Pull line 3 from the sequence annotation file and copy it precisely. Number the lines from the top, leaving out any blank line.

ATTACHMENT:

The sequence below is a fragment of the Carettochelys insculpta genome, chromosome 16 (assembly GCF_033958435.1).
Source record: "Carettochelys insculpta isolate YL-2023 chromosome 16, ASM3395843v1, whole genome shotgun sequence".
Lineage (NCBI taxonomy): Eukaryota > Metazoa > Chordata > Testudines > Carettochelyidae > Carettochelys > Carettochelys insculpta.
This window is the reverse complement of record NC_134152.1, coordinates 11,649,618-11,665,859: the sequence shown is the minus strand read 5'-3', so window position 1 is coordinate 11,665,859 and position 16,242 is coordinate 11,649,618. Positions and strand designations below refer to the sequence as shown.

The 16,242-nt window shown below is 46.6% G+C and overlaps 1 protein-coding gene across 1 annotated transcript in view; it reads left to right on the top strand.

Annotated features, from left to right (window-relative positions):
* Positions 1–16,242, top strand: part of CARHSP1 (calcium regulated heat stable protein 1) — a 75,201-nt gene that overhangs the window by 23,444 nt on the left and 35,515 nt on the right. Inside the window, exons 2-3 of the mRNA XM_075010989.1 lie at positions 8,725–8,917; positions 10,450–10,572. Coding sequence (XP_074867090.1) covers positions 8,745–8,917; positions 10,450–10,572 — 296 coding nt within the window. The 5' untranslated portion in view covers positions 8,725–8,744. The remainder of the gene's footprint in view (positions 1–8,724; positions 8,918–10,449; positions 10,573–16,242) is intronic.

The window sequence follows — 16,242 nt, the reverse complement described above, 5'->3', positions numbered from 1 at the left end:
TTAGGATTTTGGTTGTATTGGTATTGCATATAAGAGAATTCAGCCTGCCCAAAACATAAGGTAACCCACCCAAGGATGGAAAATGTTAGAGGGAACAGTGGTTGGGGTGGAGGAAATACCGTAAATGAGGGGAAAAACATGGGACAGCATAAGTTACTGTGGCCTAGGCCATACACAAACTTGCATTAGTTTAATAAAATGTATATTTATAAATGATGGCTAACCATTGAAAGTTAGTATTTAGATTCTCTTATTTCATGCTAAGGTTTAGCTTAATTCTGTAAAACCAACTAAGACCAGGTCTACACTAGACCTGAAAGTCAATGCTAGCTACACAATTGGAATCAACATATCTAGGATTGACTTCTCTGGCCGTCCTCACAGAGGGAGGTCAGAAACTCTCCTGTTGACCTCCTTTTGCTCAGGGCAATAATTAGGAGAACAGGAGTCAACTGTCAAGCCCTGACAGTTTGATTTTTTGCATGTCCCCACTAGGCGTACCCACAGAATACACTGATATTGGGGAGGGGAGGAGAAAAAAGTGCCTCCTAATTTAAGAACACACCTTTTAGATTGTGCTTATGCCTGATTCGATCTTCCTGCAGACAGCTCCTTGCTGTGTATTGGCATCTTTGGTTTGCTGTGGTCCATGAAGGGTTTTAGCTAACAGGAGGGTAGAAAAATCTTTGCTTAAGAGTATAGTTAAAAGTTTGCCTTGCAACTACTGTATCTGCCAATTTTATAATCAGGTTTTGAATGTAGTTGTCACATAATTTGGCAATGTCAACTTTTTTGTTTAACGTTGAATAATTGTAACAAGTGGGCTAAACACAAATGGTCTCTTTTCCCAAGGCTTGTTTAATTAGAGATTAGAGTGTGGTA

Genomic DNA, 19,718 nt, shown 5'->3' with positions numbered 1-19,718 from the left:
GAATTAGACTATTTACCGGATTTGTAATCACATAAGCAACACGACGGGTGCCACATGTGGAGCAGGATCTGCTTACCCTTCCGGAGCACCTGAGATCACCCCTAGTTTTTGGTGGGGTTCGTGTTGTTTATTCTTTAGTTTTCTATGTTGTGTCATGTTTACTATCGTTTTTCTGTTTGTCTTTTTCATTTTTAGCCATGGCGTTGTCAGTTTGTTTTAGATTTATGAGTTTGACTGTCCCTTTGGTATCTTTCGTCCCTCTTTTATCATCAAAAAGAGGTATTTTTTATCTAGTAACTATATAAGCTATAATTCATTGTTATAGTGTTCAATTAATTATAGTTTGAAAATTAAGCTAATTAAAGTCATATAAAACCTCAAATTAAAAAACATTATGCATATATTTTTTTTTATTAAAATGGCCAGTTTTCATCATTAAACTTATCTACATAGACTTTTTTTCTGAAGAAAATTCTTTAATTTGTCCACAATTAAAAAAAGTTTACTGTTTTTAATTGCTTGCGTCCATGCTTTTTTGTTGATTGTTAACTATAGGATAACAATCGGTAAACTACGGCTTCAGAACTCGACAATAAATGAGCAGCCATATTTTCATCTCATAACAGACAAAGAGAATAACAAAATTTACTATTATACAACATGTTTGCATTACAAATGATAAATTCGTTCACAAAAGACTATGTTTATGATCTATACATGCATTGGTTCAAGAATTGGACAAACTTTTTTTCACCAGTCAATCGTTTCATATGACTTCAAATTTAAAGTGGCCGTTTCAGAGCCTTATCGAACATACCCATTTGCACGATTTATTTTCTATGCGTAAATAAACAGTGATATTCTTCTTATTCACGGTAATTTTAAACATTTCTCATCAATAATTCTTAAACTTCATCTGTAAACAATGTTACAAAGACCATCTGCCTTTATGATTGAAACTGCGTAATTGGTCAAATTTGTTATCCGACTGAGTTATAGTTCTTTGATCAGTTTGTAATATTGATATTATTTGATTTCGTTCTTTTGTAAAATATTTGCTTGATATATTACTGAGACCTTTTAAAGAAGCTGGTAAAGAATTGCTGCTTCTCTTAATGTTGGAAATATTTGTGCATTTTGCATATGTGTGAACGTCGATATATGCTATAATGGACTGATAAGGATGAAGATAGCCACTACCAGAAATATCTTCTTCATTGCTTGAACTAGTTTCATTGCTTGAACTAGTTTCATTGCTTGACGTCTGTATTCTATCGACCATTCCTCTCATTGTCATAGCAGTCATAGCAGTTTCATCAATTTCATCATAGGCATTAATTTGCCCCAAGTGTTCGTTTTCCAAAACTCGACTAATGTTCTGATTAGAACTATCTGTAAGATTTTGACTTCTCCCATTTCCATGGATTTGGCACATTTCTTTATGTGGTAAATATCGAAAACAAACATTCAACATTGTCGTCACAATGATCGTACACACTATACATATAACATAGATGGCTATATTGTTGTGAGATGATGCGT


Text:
Lineage (NCBI taxonomy): Eukaryota > Metazoa > Chordata > Testudines > Carettochelyidae > Carettochelys > Carettochelys insculpta.